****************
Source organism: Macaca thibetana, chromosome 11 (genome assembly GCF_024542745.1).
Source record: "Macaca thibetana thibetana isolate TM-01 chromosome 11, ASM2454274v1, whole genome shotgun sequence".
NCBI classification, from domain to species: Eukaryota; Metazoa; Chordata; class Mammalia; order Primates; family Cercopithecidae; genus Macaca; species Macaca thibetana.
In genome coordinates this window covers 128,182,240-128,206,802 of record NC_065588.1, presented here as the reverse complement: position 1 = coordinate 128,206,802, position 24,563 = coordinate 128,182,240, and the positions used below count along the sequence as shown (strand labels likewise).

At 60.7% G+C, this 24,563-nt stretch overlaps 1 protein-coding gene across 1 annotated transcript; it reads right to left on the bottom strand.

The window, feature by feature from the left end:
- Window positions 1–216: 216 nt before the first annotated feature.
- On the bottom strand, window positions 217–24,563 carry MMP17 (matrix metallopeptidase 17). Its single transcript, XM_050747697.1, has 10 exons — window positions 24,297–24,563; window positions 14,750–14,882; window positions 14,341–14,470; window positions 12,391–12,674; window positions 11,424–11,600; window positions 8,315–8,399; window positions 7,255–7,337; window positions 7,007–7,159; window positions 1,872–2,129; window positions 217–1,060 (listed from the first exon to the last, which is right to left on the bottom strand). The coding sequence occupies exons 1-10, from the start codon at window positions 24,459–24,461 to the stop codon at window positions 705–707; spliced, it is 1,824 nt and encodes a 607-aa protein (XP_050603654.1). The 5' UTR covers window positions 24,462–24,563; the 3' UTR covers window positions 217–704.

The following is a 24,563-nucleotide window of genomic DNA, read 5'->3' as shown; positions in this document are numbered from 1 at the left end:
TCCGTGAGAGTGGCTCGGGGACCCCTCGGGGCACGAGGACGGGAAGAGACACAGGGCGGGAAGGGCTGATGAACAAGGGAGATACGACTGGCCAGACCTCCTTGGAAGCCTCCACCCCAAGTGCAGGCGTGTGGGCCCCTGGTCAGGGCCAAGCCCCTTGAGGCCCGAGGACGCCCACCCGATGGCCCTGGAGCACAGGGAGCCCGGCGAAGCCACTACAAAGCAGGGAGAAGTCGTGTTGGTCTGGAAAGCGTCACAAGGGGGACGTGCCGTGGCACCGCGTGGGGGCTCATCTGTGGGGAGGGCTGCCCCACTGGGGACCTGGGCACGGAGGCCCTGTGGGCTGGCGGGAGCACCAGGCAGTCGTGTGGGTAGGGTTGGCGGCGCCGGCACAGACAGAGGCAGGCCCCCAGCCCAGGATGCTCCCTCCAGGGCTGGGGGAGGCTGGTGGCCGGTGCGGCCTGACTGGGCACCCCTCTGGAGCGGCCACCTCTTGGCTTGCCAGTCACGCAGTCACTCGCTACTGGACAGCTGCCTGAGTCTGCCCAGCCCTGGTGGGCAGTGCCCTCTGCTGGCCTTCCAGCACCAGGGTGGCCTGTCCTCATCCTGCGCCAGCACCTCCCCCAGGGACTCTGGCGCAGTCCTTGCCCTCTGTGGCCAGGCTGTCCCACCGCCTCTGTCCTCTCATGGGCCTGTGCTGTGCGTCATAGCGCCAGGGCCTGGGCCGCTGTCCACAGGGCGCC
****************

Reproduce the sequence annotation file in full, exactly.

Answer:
Source organism: Macaca thibetana, chromosome 11 (genome assembly GCF_024542745.1).
Source record: "Macaca thibetana thibetana isolate TM-01 chromosome 11, ASM2454274v1, whole genome shotgun sequence".
NCBI classification, from domain to species: Eukaryota; Metazoa; Chordata; class Mammalia; order Primates; family Cercopithecidae; genus Macaca; species Macaca thibetana.
In genome coordinates this window covers 128,182,240-128,206,802 of record NC_065588.1, presented here as the reverse complement: position 1 = coordinate 128,206,802, position 24,563 = coordinate 128,182,240, and the positions used below count along the sequence as shown (strand labels likewise).

At 60.7% G+C, this 24,563-nt stretch overlaps 1 protein-coding gene across 1 annotated transcript; it reads right to left on the bottom strand.

The window, feature by feature from the left end:
- Window positions 1–216: 216 nt before the first annotated feature.
- On the bottom strand, window positions 217–24,563 carry MMP17 (matrix metallopeptidase 17). Its single transcript, XM_050747697.1, has 10 exons — window positions 24,297–24,563; window positions 14,750–14,882; window positions 14,341–14,470; window positions 12,391–12,674; window positions 11,424–11,600; window positions 8,315–8,399; window positions 7,255–7,337; window positions 7,007–7,159; window positions 1,872–2,129; window positions 217–1,060 (listed from the first exon to the last, which is right to left on the bottom strand). The coding sequence occupies exons 1-10, from the start codon at window positions 24,459–24,461 to the stop codon at window positions 705–707; spliced, it is 1,824 nt and encodes a 607-aa protein (XP_050603654.1). The 5' UTR covers window positions 24,462–24,563; the 3' UTR covers window positions 217–704.

The following is a 24,563-nucleotide window of genomic DNA, read 5'->3' as shown; positions in this document are numbered from 1 at the left end:
TCCGTGAGAGTGGCTCGGGGACCCCTCGGGGCACGAGGACGGGAAGAGACACAGGGCGGGAAGGGCTGATGAACAAGGGAGATACGACTGGCCAGACCTCCTTGGAAGCCTCCACCCCAAGTGCAGGCGTGTGGGCCCCTGGTCAGGGCCAAGCCCCTTGAGGCCCGAGGACGCCCACCCGATGGCCCTGGAGCACAGGGAGCCCGGCGAAGCCACTACAAAGCAGGGAGAAGTCGTGTTGGTCTGGAAAGCGTCACAAGGGGGACGTGCCGTGGCACCGCGTGGGGGCTCATCTGTGGGGAGGGCTGCCCCACTGGGGACCTGGGCACGGAGGCCCTGTGGGCTGGCGGGAGCACCAGGCAGTCGTGTGGGTAGGGTTGGCGGCGCCGGCACAGACAGAGGCAGGCCCCCAGCCCAGGATGCTCCCTCCAGGGCTGGGGGAGGCTGGTGGCCGGTGCGGCCTGACTGGGCACCCCTCTGGAGCGGCCACCTCTTGGCTTGCCAGTCACGCAGTCACTCGCTACTGGACAGCTGCCTGAGTCTGCCCAGCCCTGGTGGGCAGTGCCCTCTGCTGGCCTTCCAGCACCAGGGTGGCCTGTCCTCATCCTGCGCCAGCACCTCCCCCAGGGACTCTGGCGCAGTCCTTGCCCTCTGTGGCCAGGCTGTCCCACCGCCTCTGTCCTCTCATGGGCCTGTGCTGTGCGTCATAGCGCCAGGGCCTGGGCCGCTGTCCACAGGGCGCC